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Mass Upper Limits

Whitworth's (1981) Isothermal Free-Energy Surface
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Spherically symmetric, self-gravitating, equilibrium configurations can be constructed from gases exhibiting a wide variety of degrees of compressibility. When examining how the internal structure of such configurations varies with compressibility, or when examining the relative stability of such structures, it can be instructive to construct models using a polytropic equation of state because the degree of compressibility can be adjusted by simply changing the value of the polytropic index, ~n, across the range, 0 \le n \le \infty. (Alternatively, one can vary the effective adiabatic exponent of the gas, γg = 1 + 1 / n.) In particular, n = 0 (\gamma_g = \infty) represents a hard equation of state and describes an incompressible configuration, while n = \infty (γg = 1) represents an isothermal and extremely soft equation of state.

ISOLATED POLYTROPES: Polytropic spheres exhibit three attributes that are especially key in the context of our present discussion:

  1. The equilibrium structure is dynamically stable if n < 3.
  2. The equilibrium structure has a finite radius if n < 5.
  3. The equilibrium structure can be described in terms of closed-form analytic expressions for n = 0, n = 1, and n = 5.

Virial Equilibrium

By examining the virial equilibrium of nonrotating, spherically symmetric configurations that are embedded in an external medium of pressure Pe, one can begin to appreciate that there is a mass above which no equilibrium exists if the effective adiabatic exponent of the gas is γg < 4 / 3. Assuming uniform density and uniform specific entropy configurations for simplicity, there is an analytic expression for this limiting mass and for the equilibrium radius of that limiting configuration. Specifically,


M_\mathrm{max}^2 = \frac{3\cdot 5}{2^2 \pi} \biggl(\frac{4}{3\gamma_g} - 1 \biggr) \biggl[ \frac{3 \gamma_g}{4} \biggr] ^{4/(4-3\gamma_g)} \biggl[ \frac{\bar{c_s}^8}{G^3 P_e} \biggr] \, ,

and,


R_\mathrm{eq}^2 = \frac{1}{5^2} \biggl[ \frac{4}{3\gamma_g} \biggr]^{2/(4-3\gamma_g)} \biggl[ \frac{GM_\mathrm{max}}{\bar{c_s}^2 } \biggr]^2 
= \frac{3}{2^2 \cdot 5\pi} \biggl[  \frac{3\gamma_g}{4} \biggr]^{2/(4-3\gamma_g)} \biggl( \frac{4}{3\gamma_g} - 1 \biggr) \biggl[ \frac{\bar{c_s}^4 }{GP_e} \biggr] \, .

Polytropes Embedded in an External Medium

Polytropes embedded in an external medium

Summary of Analytic Results

Example:   Specify cs, Pe and n (or η = 1 + 1 / n)

~n

η

Mmax

Req

αvirial

αDHB

scale

αvirial

αDHB

scale

\infty

1

\biggr(\frac{3^4 \cdot 5^3}{2^{10} \pi}\biggr)^{1/2}
 
 \approx 1.77408

--

\biggl[ \frac{c_s^8}{G^3 P_e}\biggr]^{1/2}

\biggl(\frac{3^2 \cdot 5}{2^6\pi} \bigg)^{1/2}
 
 \approx 0.47309

--

\biggl( \frac{c_s^4}{GP_e} \biggr)^{1/2}

5

6/5

\biggl( \frac{3^{19}}{2^{12}\cdot 5^9 \pi} \biggr)^{1/2}
 
 \approx 0.21505

\biggl( \frac{1}{2} \biggr)^{3/10} \biggl( \frac{3^7}{2^8 \pi} \biggr)^{1/2}
 
 \approx 1.33943

\biggl[ \frac{\bar{c_s}^8}{G^3 P_e}\biggr]^{1/2}

\frac{3^{9}}{2^{7}\cdot 5^{6} \pi}
 
 \approx 0.0031326

--

\biggl( \frac{\bar{c_s}^4}{GP_e} \biggr)^{1/2}

Bonnor-Ebert Limiting Mass

Here we will refer to the original works of Ebert (1955, ZA, 37, 217) and Bonnor (1956, MNRAS, 116, 351) .

In his study of the "global gravitational stability [of] one-dimensional polytropes," Whitworth (1981, MNRAS, 195, 967) normalizes (or "references") various derived mathematical expressions for configuration radii, R, and for the pressure exerted by an external bounding medium, Pex, to quantities he refers to as, respectively, Rrf and Prf. The paragraph from his paper in which these two reference quantities are defined is shown here:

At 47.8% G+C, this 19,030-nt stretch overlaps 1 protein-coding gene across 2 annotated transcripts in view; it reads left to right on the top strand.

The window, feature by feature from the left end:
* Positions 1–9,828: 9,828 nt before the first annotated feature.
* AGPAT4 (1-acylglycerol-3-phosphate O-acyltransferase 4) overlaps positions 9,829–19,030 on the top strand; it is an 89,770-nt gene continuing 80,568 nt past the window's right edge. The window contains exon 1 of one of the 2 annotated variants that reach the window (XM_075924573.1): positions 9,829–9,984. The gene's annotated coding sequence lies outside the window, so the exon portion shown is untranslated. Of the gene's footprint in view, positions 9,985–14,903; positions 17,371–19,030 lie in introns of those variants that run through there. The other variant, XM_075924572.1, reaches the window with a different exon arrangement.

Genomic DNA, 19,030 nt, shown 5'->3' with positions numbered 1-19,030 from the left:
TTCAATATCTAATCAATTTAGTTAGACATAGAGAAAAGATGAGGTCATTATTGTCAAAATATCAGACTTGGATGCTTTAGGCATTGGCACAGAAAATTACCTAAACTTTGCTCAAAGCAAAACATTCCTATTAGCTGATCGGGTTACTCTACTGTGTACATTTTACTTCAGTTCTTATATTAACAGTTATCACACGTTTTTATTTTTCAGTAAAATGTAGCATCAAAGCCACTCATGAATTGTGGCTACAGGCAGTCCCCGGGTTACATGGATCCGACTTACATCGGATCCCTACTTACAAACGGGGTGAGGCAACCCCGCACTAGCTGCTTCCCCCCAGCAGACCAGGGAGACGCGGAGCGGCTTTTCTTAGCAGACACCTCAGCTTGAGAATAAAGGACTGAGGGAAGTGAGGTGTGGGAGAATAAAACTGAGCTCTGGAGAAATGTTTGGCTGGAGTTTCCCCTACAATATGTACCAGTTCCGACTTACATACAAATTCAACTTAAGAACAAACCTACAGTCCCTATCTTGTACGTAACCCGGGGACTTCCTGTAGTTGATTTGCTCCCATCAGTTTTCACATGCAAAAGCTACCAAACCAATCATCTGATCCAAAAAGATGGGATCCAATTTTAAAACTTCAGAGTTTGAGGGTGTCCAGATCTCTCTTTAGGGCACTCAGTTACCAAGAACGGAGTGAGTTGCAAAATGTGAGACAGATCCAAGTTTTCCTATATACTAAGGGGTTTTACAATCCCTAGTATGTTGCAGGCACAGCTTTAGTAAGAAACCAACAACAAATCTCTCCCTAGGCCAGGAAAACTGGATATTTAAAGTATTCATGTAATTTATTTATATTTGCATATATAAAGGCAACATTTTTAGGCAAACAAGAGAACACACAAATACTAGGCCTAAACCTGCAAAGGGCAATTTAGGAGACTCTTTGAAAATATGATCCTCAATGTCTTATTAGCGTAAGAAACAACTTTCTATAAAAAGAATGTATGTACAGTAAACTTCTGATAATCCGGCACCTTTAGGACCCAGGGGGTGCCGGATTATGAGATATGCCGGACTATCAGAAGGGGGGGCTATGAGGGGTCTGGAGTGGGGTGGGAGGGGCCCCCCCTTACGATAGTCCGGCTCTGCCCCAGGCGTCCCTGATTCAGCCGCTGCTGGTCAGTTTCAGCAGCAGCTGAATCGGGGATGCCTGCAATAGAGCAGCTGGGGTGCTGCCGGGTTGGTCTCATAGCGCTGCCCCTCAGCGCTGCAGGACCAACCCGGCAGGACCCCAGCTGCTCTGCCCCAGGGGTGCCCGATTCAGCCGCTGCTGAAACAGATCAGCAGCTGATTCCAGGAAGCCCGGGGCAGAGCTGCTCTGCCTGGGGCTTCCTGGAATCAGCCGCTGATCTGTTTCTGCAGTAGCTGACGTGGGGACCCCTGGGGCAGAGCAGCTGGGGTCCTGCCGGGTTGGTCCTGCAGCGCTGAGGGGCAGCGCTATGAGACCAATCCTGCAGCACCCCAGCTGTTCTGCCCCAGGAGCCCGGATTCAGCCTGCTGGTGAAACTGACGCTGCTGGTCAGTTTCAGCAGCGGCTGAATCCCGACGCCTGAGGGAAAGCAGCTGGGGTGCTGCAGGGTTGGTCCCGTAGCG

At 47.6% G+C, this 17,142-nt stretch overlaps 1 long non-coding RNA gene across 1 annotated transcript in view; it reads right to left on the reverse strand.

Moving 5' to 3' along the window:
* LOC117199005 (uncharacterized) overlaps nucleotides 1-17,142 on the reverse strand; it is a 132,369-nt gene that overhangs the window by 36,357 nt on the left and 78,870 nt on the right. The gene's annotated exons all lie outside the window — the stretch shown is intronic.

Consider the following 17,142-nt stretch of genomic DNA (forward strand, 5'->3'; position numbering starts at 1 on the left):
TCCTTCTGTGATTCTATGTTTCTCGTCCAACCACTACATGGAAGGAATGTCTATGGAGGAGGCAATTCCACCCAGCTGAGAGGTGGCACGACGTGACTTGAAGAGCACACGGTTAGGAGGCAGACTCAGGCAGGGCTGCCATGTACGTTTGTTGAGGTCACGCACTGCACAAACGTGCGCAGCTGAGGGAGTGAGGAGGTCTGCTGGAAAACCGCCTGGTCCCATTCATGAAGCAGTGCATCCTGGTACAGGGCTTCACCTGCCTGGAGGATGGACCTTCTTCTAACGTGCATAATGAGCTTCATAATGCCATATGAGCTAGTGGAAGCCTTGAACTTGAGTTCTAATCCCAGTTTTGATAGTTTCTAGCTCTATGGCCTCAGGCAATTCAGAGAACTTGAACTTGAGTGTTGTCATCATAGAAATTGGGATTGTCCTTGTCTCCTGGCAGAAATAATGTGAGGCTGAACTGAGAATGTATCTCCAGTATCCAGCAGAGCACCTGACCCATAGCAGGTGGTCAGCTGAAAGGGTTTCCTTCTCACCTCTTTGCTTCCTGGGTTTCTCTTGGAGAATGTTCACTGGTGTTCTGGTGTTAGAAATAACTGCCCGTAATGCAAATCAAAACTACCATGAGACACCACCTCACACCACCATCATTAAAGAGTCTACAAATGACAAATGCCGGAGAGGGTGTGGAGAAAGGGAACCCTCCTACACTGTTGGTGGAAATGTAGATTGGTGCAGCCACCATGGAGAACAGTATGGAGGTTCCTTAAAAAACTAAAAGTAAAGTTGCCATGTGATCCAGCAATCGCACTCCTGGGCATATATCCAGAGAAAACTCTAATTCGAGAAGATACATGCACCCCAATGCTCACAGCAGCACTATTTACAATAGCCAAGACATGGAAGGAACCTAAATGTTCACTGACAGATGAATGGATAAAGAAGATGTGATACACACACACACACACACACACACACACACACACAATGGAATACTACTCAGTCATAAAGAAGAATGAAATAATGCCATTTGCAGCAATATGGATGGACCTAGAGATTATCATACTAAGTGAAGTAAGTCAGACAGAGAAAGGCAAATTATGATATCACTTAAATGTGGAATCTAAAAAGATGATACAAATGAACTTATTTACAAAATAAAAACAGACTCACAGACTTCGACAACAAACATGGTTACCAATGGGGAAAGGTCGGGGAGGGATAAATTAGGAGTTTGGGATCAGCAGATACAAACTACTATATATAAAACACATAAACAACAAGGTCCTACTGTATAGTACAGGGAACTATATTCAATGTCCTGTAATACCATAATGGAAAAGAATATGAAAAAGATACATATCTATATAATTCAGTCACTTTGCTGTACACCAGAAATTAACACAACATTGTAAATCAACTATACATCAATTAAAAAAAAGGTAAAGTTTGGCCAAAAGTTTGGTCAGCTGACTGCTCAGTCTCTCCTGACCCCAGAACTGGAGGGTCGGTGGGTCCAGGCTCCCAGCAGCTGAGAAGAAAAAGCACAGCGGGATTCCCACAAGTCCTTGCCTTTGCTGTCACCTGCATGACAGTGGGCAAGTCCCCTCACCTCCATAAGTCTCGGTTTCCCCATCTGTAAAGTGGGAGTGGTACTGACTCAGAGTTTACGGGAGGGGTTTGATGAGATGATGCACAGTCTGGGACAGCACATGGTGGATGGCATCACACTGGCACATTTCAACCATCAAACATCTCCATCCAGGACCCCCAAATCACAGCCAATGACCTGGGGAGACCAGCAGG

Whitworth (1981, MNRAS, 195, 967)

In order to map Whitworth's terminology to ours, we note, first, that he uses M0 to represent the spherical configuration's total mass, which we refer to simply as M; and his parameter η is related to our ~n via the relation,

\eta = 1 + \frac{1}{n} \, .

Hence, Whitworth writes the polytropic equation of state as,

P = K_\eta \rho^\eta \, ,

whereas, using our standard notation, this same key relation is written as,

~P = K_\mathrm{n} \rho^{1+1/n} ;

and his parameter Kη is identical to our ~K_\mathrm{n}.

According to the second (bottom) expression identified by the red outlined box drawn above,


P_\mathrm{rf} = \frac{3^4 5^3}{2^{10} \pi} \biggl( \frac{K_1^4}{G^3 M^2} \biggr) \, ,

and inverting the expression inside the green outlined box gives,


K_1 = \biggl[ K_n (4 P_\mathrm{rf})^{\eta - 1} \biggr]^{1/\eta} \, .

Hence,


P_\mathrm{rf} = \frac{3^4 5^3}{2^{10} \pi} \biggl( \frac{1}{G^3 M^2} \biggr)\biggl[ K_n (4 P_\mathrm{rf})^{\eta - 1} \biggr]^{4/\eta} \, ,

or, gathering all factors of Prf to the left-hand side,


P_\mathrm{rf}^{(4-3\eta)} = 2^{-2(4+\eta)} \biggl( \frac{3^4 5^3}{\pi} \biggr)^\eta \biggl[ \frac{K_n^4}{G^{3\eta} M^{2\eta}} \biggr] \, .

Analogously, according to the first (top) expression identified inside the red outlined box,


R_\mathrm{rf} = \frac{2^2 GM}{3\cdot 5 K_1} = 2^{2/\eta} \biggl( \frac{GM}{3\cdot 5}\biggr) K_n^{-1/\eta}  P_\mathrm{rf}^{(1-\eta)/\eta} 
~~~~\Rightarrow~~~~ R_\mathrm{rf}^\eta = \frac{2^{2}}{K_n} \biggl( \frac{GM}{3\cdot 5}\biggr)^\eta P_\mathrm{rf}^{(1-\eta)} \, .


Related Wikipedia Discussions

Whitworth's (1981) Isothermal Free-Energy Surface

© 2014 - 2021 by Joel E. Tohline
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Recommended citation:   Tohline, Joel E. (2021), The Structure, Stability, & Dynamics of Self-Gravitating Fluids, a (MediaWiki-based) Vistrails.org publication, https://www.vistrails.org/index.php/User:Tohline/citation

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